The air bubble used to hold a corneal graft in place may contribute to intraocular lens (IOL) opacification, according to a case review of eyes that underwent Descemet’s stripping automated endothelial keratoplasty (DSAEK) at Bristol Eye Hospital in the United Kingdom.1
“Repeated prolonged intracameral injections of air, along with the presence of hydrophilic acrylic lenses, seem to be the major risk factors for IOL opacification,” said Muhammad A. Ahad, MBBS, FRCS, PhD, lead author of the review of DSAEK surgeries he and colleagues performed between 2008 and 2012.
The authors reviewed eyes of 137 patients. All eyes were already pseudophakic or had cataract surgery performed at the time of DSAEK. Nearly 10 percent of eyes experienced IOL clouding, observed at a median of 17 months after DSAEK. Rebubbling, the only significant risk factor for opacification, had been performed in 62.5 percent of opacification cases, versus 23 percent with no clouding.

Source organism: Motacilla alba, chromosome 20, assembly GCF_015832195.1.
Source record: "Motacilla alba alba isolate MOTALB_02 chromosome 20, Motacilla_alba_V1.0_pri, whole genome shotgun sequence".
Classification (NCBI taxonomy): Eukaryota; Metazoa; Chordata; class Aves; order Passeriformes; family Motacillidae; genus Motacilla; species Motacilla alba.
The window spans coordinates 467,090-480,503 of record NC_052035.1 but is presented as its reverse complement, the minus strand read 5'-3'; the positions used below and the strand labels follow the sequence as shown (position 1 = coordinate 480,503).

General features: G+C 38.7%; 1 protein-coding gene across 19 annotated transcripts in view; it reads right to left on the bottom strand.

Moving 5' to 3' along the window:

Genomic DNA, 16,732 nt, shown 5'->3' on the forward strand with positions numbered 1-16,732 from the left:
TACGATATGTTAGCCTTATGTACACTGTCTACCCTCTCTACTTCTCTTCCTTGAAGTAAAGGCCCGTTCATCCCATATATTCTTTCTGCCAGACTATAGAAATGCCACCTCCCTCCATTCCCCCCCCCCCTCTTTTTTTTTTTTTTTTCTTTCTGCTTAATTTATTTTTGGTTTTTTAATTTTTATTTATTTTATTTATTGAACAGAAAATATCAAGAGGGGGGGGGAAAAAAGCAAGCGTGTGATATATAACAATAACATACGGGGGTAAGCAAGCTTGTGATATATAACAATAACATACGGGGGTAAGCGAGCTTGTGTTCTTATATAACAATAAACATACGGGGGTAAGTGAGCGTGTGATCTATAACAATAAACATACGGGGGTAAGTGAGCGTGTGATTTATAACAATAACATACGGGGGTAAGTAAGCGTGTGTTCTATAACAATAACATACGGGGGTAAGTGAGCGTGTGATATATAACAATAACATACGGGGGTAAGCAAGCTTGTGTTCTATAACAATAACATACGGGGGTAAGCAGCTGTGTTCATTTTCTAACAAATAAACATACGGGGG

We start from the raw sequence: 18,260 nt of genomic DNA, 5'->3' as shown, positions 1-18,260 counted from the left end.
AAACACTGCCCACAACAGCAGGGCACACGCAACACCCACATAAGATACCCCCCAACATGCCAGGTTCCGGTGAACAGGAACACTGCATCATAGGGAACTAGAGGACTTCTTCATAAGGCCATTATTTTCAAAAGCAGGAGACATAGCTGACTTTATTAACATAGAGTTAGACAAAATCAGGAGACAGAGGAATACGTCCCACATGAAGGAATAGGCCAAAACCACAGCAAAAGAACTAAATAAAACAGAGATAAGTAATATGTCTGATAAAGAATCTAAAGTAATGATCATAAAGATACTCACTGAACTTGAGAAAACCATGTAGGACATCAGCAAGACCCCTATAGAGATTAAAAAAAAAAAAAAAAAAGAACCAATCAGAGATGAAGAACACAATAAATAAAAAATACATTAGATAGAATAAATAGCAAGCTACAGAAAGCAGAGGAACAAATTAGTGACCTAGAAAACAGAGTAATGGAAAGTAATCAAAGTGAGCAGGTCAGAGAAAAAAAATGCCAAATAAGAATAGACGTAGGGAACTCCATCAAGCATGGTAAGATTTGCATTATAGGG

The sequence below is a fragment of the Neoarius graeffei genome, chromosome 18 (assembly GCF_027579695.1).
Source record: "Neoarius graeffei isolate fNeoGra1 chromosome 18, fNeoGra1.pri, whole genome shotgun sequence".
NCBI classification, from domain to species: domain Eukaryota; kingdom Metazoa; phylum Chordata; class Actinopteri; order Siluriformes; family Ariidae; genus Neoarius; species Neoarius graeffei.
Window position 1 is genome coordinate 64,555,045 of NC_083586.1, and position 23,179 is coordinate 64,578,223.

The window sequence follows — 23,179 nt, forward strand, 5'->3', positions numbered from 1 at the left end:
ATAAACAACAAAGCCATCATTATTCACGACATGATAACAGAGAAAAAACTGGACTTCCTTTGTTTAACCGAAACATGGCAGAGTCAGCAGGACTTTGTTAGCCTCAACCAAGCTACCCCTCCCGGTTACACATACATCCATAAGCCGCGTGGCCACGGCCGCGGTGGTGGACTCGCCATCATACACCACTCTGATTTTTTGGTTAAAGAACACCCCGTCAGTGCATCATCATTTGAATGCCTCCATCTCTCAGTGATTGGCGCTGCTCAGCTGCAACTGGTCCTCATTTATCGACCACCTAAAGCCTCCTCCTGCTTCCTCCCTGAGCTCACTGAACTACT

Suspecting that opacification was the result of prolonged high-pressure air tamponade in the anterior chamber, the surgeons reduced the length of tamponade from 40 minutes to 10. Subsequently, the rate of graft dislocation and rebubbling has fallen, and so have cases of opacification, Dr. Ahad said.
Data were not available on the IOL type in patients who had prior cataract surgery, but Dr. Ahad said there’s evidence that almost all affected lenses were hydrophilic acrylic. Thus, he now uses hydrophobic lenses more frequently, especially in younger patients with Fuchs dystrophy. “Now that we know the risk factors and our techniques have evolved, this complication has become very rare.”
1 Ahad MA et al. Cornea. 2014;33(12):1307-1311.
Dr. Ahad reports no related financial interests.
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